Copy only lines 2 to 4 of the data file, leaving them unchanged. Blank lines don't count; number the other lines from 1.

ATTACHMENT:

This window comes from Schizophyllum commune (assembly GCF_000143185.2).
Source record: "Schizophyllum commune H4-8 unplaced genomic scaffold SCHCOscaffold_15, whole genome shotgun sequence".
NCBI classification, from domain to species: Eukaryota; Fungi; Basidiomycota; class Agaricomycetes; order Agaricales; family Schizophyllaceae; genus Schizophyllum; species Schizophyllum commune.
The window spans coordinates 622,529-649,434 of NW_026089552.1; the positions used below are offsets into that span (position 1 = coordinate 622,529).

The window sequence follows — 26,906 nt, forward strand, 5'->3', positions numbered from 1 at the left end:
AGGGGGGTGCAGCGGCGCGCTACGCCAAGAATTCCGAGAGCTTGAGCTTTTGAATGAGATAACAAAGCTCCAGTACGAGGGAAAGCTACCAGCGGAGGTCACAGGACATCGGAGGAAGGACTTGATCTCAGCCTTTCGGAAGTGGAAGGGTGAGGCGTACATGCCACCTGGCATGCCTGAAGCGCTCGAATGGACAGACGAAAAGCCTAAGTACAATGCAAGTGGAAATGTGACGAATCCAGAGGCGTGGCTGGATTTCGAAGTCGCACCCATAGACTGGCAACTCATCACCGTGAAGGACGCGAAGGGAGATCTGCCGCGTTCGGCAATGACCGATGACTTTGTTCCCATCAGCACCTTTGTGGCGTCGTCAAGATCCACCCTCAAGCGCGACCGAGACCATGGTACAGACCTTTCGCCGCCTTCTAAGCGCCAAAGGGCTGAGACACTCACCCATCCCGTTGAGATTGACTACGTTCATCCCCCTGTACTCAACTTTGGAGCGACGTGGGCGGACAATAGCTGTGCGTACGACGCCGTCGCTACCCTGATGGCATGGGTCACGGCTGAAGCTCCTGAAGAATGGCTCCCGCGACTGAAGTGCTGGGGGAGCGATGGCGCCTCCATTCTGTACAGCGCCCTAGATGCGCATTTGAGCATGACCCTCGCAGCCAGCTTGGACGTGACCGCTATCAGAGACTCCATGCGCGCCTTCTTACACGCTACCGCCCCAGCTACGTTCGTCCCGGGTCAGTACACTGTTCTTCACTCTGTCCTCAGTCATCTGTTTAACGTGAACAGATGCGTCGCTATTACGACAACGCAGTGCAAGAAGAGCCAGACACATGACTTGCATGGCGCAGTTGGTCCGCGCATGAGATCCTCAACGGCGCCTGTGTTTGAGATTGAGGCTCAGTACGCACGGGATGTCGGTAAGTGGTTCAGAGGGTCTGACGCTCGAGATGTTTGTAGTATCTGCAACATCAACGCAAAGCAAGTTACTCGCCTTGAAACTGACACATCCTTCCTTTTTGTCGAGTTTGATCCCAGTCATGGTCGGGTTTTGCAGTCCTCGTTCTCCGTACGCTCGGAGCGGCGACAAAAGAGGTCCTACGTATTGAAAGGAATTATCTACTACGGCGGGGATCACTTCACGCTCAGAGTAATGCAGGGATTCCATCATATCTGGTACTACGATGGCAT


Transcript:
Source record: "Schizophyllum commune H4-8 unplaced genomic scaffold SCHCOscaffold_15, whole genome shotgun sequence".
NCBI classification, from domain to species: Eukaryota; Fungi; Basidiomycota; class Agaricomycetes; order Agaricales; family Schizophyllaceae; genus Schizophyllum; species Schizophyllum commune.
The window spans coordinates 622,529-649,434 of NW_026089552.1; the positions used below are offsets into that span (position 1 = coordinate 622,529).